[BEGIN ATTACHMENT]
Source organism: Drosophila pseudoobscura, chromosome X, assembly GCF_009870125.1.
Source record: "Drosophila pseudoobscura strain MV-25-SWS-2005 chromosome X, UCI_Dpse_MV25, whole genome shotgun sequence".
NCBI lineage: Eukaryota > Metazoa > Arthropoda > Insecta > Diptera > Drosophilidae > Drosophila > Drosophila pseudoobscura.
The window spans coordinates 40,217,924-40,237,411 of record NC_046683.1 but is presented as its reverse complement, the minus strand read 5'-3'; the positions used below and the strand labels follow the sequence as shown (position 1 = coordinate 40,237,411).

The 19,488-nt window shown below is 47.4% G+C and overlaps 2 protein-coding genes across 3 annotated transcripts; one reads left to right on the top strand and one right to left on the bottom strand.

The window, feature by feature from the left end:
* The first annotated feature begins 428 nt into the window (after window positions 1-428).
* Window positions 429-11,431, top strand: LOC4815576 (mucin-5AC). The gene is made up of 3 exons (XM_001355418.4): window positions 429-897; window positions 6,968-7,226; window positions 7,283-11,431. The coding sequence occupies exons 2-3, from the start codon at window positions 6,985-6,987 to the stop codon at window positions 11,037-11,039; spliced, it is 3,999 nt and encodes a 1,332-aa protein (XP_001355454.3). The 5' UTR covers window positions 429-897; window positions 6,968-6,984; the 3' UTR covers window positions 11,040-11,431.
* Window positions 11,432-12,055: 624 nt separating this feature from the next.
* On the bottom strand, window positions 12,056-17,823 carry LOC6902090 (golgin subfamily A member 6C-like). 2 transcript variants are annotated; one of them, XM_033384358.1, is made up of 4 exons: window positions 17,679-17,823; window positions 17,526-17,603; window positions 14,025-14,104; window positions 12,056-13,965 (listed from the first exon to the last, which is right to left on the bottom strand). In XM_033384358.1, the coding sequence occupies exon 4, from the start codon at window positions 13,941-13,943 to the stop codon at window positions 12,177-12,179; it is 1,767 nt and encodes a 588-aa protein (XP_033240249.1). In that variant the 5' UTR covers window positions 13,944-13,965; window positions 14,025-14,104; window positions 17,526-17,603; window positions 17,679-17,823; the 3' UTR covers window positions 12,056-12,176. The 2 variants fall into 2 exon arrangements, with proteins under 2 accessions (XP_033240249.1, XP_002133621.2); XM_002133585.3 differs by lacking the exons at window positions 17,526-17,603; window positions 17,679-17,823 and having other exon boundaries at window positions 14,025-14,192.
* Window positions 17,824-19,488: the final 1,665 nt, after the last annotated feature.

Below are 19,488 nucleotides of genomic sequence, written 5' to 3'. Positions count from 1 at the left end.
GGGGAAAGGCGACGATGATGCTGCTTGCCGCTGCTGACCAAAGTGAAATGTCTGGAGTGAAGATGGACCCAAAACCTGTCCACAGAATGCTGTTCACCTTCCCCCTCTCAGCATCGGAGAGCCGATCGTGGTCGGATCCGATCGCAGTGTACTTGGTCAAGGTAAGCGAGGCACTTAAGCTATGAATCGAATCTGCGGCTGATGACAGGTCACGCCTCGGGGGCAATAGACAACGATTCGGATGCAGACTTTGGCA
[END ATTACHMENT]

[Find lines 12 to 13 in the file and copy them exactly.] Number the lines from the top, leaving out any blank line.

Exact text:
Below are 19,488 nucleotides of genomic sequence, written 5' to 3'. Positions count from 1 at the left end.
GGGGAAAGGCGACGATGATGCTGCTTGCCGCTGCTGACCAAAGTGAAATGTCTGGAGTGAAGATGGACCCAAAACCTGTCCACAGAATGCTGTTCACCTTCCCCCTCTCAGCATCGGAGAGCCGATCGTGGTCGGATCCGATCGCAGTGTACTTGGTCAAGGTAAGCGAGGCACTTAAGCTATGAATCGAATCTGCGGCTGATGACAGGTCACGCCTCGGGGGCAATAGACAACGATTCGGATGCAGACTTTGGCA